As the Indian team physiotherapist rushed to offer first-aid and the Pakistanis gathered to check out the bloody sight, Sidhu recalls walking down to a shaken—and still bleeding—Sachin. As the physio tried to stop the bleeding, Sidhu suggested to Sachin that he should retire hurt and come out later. That would give him time to get his nose fixed, regain his composure and hopefully return to a less menacing attack. ‘Go take a break,’ said Sidhu. He feared this might just be the end of another promising career.

‘Come in, I’ll attend to you,’ said the helpful physio.

But Sachin brushed them away, almost annoyed that they should even suggest that he walk away. ’Main khelega!’’ he said. ‘I’ll play.’ And, in that moment, says Sidhu, a star was born. Those two words verbalized the fierce determination of a young man who wasn’t going to quit.

Sachin could have gone into the relative comfort of the dressing room but he didn’t. People watching would have understood but he knew his heart wouldn’t understand. The heat was on. India was in trouble. The pace attack had its tail up. The blood was staining his gloves, his shirt, his face, his spirit.

But the kid would have none of it. Main Khelega it was. Sachin went on to score 57 runs and shared in the match-saving 101-run partnership with Sidhu. With two words--main khelega--talent transformed into genius, that day in Sialkot.

It’s always like that. What separates champions from mere mortals is not just talent. It’s attitude. It’s mental strength. It’s the willingness to fight when the chips are down. It’s the main khelega spirit. The spirit that puts the team’s need ahead of one’s own interest. Main khelega say’s it’s not just about me, it’s about my team.

There are times in our lives when the pressure mounts and we feel like throwing in the towel and calling it quits. That’s just the time when you need to put your hand up and be counted. Time to say main khelega.

As a leader, you may often feel that the world is conspiring to knock you down. You may be looking to win but defeat stares you in the face. At times like these, all a leader looks for is a few good men in his team. For people who say main khelega. And this spirit is contagious. As one man puts his hand up, another hand goes up. And another. And a team starts believing in itself. In its ability to fight, and win.

Warm regards,

Rohan Singal

Tuesday, 11 October 2011

A perspective on enriching relationships!!


Let this note find you fully self-expressed in your relationships with others.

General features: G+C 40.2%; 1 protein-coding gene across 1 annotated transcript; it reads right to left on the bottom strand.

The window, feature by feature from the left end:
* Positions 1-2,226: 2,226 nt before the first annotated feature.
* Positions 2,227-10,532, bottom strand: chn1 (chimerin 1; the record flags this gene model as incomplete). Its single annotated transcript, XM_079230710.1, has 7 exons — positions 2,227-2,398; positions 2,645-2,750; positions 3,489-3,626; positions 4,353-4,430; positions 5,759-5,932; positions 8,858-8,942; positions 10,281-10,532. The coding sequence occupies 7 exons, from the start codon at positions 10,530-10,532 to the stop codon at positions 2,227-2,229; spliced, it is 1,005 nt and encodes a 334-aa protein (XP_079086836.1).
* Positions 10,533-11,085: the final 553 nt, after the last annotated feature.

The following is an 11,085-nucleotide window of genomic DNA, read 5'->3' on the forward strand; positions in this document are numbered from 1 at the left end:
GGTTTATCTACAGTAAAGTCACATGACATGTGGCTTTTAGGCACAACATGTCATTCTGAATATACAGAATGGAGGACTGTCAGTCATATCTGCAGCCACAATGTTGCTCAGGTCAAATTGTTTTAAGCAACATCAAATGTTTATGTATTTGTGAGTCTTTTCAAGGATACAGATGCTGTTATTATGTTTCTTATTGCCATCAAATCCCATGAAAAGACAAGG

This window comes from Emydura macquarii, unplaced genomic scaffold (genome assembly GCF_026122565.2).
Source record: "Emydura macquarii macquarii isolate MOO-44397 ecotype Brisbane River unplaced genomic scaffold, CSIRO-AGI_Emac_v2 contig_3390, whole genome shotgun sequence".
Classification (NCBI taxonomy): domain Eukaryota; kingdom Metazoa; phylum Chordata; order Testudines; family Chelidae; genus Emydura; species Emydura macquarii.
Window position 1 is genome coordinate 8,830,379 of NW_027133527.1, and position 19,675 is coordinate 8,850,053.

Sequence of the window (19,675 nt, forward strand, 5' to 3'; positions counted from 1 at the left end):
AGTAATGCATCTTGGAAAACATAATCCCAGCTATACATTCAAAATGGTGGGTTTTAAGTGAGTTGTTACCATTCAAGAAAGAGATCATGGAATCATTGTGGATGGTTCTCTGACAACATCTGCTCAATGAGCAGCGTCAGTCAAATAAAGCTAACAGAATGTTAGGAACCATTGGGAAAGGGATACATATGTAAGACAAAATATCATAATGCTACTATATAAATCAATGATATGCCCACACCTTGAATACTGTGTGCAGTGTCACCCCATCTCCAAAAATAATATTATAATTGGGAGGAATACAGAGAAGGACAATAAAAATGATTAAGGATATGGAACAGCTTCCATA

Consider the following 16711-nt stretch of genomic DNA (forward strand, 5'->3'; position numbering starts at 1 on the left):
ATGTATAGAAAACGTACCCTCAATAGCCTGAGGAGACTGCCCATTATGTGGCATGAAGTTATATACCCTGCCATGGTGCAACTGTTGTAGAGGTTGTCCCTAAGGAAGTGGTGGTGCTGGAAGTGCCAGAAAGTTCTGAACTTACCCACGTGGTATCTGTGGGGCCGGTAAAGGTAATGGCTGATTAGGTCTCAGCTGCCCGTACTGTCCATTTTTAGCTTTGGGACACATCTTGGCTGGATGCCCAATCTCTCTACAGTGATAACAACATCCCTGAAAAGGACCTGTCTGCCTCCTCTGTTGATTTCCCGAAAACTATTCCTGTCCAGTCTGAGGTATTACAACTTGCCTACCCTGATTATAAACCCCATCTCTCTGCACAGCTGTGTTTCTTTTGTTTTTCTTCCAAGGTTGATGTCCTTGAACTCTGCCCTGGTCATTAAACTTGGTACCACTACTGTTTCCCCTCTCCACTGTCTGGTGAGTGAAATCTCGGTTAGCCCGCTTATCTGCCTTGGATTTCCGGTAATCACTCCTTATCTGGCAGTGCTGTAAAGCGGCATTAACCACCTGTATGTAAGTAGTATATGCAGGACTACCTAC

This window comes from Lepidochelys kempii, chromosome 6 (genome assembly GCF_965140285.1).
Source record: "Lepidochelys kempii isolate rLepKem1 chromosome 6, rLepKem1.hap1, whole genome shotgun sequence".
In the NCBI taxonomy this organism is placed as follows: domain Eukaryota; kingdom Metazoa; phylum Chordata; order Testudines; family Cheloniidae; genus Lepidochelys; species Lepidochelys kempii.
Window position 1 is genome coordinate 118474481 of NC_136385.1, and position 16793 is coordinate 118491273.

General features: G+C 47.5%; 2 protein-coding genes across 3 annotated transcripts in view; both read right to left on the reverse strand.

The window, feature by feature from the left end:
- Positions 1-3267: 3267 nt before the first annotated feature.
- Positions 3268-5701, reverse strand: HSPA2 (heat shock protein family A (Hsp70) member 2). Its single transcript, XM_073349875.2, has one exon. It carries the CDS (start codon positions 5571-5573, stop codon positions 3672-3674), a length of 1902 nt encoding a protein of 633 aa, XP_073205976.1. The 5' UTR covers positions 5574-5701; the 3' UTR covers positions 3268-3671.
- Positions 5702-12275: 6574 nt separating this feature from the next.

In our workshops, topic on building high quality enriching relationships shows up regularly. And one of the most important relationships is between spouses/ partners. It is long term. It is consciously entered into by choice. Here are some interesting thoughts on this special relationship.

From completing each other TO expressing together:
For a long time, it has been considered that marriage is equivalent of two hemispheres coming together and making a perfect sphere.


It was said that they completed each other. Things are changing now. Actually when two people are in love, at that moment, their frequency matches. By design human beings are unique. They grow differently, learn at different paces. So, frequency does diverge.

Now, as the rates of growth diverge, the spherical shape tends to get distorted. To avoid distortion partners have to match their rates of growth. E.g if one partner is growing very fast, he/she will have to restrict his/her growth to match with the other & vice versa. So now they have managed to keep the sphere in place, but lot of stress is built in.


In present times, it may be worthwhile to take a relationship as two complete spheres coming together. So, two complete persons come together to express and share life. Two spheres touching each other make a sign of “Infinity” .


Notice in this connection, there are infinite possibilities. There is room for both to grow at their own pace without straining the other person. Even if the rate of growth of one sphere is more, it maintains the connection and the sign without distortion or stress!


Possessiveness in relationships:

I also read some interesting articles on possessiveness. I noticed that when kids are young especially 1-2 year old, they have no concept of it. They simply own the entire world. They will readily share their toys and also play with others’. Only at the age of 3 or 4, “I” is born in them. They are taught to possess their own belongings and avoid taking what belongs to others. This continues and takes a new form when they grow up and enter into relationships!